Christmass trees also gave me an idea… Wouldn’t small lights (“fairy lights”, “tinsel” ? not sure of the translation) be easily recognizable by the synther (very particular pixel values… or even lasers)? Or, maybe, the pattern they build (if the synther recognizes patterns rather than pixel values…)? I could put a couples of “tinsels” on my target object (say a tree), it could help with respect to problem (1), and maybe to problem (2) (although I hope the synther will not  add just ONE more point per light, cause I would need a lot of tincels for the cloud to be dense enough….).
Pierre_P (Over 1 year ago)
I am not familiar with the general topic and could not read everything on it so far, I’m sorry if my questions have been answered somewhere else (I see there is HUGE amount of info on 3D reconstruction on the internet…).  Am I missing something obvious? Does anyone have ideas / advices of any kind in order to densify the point cloud associated with an object?

Thanks you for reading… and sorry for my English…

Nathanael (Over 1 year ago)
Hello again, Pierre!

I apologize for taking so long to reply!

Taking photos for 3D reconstruction certainly takes some getting used to. 

Photosynth's main purpose is to show the actual source photos in spatial context with its point cloud (referred to by the computer vision industry as a sparse reconstruction) being a secondary focus.

There are other photogrammetry solutions available on the internet. Visit Olafur Haraldsson's Photogrammetry Forum for a nice list with links of services and utilities that are aimed at dense reconstruction.

Photosynth is well known for being one of the free publicly available utilities which can handle close to 2000 photos well (granted, that will take some time to compute). To put the most photos together, you'll want a computer with a 64bit version of Windows and more than 4GB of RAM. Photosynth is a 32bit application and so can only use 4GB, but you'll want some for Windows, etc. as well.
Nathanael (Over 1 year ago)
I don't know if you are able to understand spoken English, but if so there are some videos of Photosynth team members talking about how it works that would probably help you understand what it is doing and what sort of image features Photosynth is able to recognize. Noah Snavely, Drew Steedly, and Blaise Agüera y Arcas are usually fairly informative to listen to.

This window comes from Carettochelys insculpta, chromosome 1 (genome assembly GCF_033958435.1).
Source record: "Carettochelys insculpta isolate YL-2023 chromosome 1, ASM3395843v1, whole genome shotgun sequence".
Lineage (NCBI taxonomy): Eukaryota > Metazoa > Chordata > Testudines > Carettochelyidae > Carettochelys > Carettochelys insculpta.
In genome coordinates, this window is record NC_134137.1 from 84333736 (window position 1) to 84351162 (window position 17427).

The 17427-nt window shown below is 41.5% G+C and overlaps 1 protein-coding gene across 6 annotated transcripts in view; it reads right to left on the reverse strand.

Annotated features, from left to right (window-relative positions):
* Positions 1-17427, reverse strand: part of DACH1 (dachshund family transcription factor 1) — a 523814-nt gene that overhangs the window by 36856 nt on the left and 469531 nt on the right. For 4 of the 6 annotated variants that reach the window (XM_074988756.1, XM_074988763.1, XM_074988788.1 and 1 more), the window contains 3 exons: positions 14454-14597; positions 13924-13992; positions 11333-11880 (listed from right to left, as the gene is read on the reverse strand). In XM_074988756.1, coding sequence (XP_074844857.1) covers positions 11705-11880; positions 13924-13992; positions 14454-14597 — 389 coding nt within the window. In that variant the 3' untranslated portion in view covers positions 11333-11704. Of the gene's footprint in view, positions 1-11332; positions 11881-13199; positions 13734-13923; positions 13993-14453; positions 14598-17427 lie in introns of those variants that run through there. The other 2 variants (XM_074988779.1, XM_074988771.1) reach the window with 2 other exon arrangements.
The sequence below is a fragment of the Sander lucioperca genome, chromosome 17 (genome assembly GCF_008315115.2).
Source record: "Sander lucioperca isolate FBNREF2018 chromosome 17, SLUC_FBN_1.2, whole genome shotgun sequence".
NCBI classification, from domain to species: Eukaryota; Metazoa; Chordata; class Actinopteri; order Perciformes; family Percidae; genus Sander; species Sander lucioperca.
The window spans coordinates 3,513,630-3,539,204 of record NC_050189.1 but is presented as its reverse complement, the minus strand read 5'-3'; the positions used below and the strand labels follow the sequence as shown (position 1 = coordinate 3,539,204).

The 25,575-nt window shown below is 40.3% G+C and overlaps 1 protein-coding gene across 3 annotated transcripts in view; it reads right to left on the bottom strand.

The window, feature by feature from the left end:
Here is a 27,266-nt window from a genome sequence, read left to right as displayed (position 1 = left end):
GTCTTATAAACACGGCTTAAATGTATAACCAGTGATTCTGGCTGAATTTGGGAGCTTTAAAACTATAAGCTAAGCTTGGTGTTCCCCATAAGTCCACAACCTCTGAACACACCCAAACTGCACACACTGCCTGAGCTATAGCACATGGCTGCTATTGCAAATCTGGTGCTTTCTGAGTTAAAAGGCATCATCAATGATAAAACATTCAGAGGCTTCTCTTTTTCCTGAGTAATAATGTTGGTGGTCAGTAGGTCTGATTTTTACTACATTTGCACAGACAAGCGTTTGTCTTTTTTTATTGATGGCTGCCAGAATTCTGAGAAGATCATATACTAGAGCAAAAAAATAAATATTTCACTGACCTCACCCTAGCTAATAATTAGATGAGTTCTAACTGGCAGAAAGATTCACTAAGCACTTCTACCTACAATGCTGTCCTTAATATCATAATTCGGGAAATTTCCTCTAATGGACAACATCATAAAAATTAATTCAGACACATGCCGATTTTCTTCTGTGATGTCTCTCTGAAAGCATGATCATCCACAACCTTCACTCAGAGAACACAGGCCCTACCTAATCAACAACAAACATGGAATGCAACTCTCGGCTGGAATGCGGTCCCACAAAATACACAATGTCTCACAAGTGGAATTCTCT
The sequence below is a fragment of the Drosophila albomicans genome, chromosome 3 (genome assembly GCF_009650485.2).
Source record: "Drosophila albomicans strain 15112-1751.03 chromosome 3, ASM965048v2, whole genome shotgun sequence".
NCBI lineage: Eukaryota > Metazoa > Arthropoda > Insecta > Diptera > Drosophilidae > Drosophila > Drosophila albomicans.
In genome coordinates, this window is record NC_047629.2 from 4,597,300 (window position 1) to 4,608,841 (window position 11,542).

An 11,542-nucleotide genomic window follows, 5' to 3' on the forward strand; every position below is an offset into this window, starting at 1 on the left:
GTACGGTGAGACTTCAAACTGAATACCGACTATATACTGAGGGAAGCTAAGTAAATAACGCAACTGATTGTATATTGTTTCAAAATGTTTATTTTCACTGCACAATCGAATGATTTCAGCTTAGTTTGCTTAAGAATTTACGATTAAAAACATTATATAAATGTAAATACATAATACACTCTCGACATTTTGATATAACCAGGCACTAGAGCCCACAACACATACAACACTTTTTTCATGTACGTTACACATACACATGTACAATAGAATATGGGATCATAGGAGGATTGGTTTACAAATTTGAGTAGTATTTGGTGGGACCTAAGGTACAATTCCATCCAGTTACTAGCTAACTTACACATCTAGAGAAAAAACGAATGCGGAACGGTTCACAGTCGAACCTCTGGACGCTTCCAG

Some time ago I made a list of Photosynth-related videos here if you want more:

Here's the wiki on David Lowe's SIFT, which Photo Tourism and Photosynth owe much to:
Nathanael (Over 1 year ago)
To save you some time, though, as far as the "predetermined pattern" that I made reference to in my point cloud theory doc ( ), Photosynth searches images for corners and blobs of color.

What this translates into is that, as long as your photos are in good crisp focus, any sort of speckled or spotted surface (concrete, brick, sand, tree bark, rust, wood grain, fruit skin, freckles, carpet, leaves, etc.) will light up like crazy in your point cloud (at least, as long as a small square of the image surrounding each blob is distinguishable from the area surrounding other blobs and therefore correctly matched between different images).

What determines how good your point cloud will be is whether Photosynth can match the images to each other and this mainly depends on whether you are following Photosynth's Photography Guide ( ) about not changing perspectives too much between shots.
Nathanael (Over 1 year ago)
There's nothing magical about a particular camera motion that Photosynth wants more than another. It is going to compare every photo in a synth to every other photo in that same synth. However, both the Photosynth Photography Guide and their beginners video tutorial ( ) list (among other techniques) circling an object with photos like you describe above. 

I will tell you plainly that this is my favorite technique. I have found it to be very reliable for me. If it were possible, I would shoot a full sphere of photos around each object that I care about. =) For more of my thinking along those lines, try reading
Nathanael (Over 1 year ago)
Just for the record, I don't think that rotating an image will cause it to not synth well. I mainly think that it is merely unnecessary and nonbeneficial (aside from aesthetic purposes) and (in image editing more than synthing) prefer to rotate an image as few times as possible. Obviously if you've taken a photo with the camera sideways, rotating it to right side up before uploading is desirable.

The only image enhancement that is specifically warned against in Photosynth documentation is cropping, actually, because the EXIF metadata which is retained in the image will no longer accurately describe the center of the image and possibly the aspect ratio of the image - depending on the crop. That said, Photosynth team members did actually list times when cropping is useful when asked. See this topic:
Nathanael (Over 1 year ago)
Tony Ernst from the Photosynth team reports that Photosynth's image feature extraction and matching is done in greyscale:

Panchromatic images should be fine. 

The only image format that Photosynth takes as input is JPG.

As to your holiday lights idea, yes they can work quite well for synths.
Here's an example by Photosynth manager David Gedye:
More search results: lights&sortby=Best Synth#11

I hope this helps.
If you have more questions please do ask. =)